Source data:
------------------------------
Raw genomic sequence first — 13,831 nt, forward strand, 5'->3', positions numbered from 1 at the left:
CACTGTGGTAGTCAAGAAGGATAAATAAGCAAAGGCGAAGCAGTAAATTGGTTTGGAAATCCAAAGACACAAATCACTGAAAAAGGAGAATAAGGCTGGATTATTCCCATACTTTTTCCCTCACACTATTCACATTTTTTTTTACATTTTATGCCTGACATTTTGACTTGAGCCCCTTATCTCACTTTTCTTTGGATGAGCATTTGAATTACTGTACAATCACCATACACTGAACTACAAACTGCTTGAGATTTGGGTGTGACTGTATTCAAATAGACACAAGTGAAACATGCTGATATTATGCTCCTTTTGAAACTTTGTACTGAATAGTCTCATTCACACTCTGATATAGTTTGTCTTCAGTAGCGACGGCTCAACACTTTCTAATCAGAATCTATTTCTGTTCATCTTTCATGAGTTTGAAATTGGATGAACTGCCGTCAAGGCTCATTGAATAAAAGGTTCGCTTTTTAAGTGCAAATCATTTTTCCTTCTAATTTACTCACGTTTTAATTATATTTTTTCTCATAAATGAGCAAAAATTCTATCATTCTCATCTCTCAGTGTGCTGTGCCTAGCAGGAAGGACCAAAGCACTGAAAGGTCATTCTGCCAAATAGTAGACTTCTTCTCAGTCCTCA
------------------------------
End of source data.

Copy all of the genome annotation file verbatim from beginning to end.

Raw genomic sequence first — 13,831 nt, forward strand, 5'->3', positions numbered from 1 at the left:
CACTGTGGTAGTCAAGAAGGATAAATAAGCAAAGGCGAAGCAGTAAATTGGTTTGGAAATCCAAAGACACAAATCACTGAAAAAGGAGAATAAGGCTGGATTATTCCCATACTTTTTCCCTCACACTATTCACATTTTTTTTTACATTTTATGCCTGACATTTTGACTTGAGCCCCTTATCTCACTTTTCTTTGGATGAGCATTTGAATTACTGTACAATCACCATACACTGAACTACAAACTGCTTGAGATTTGGGTGTGACTGTATTCAAATAGACACAAGTGAAACATGCTGATATTATGCTCCTTTTGAAACTTTGTACTGAATAGTCTCATTCACACTCTGATATAGTTTGTCTTCAGTAGCGACGGCTCAACACTTTCTAATCAGAATCTATTTCTGTTCATCTTTCATGAGTTTGAAATTGGATGAACTGCCGTCAAGGCTCATTGAATAAAAGGTTCGCTTTTTAAGTGCAAATCATTTTTCCTTCTAATTTACTCACGTTTTAATTATATTTTTTCTCATAAATGAGCAAAAATTCTATCATTCTCATCTCTCAGTGTGCTGTGCCTAGCAGGAAGGACCAAAGCACTGAAAGGTCATTCTGCCAAATAGTAGACTTCTTCTCAGTCCTCA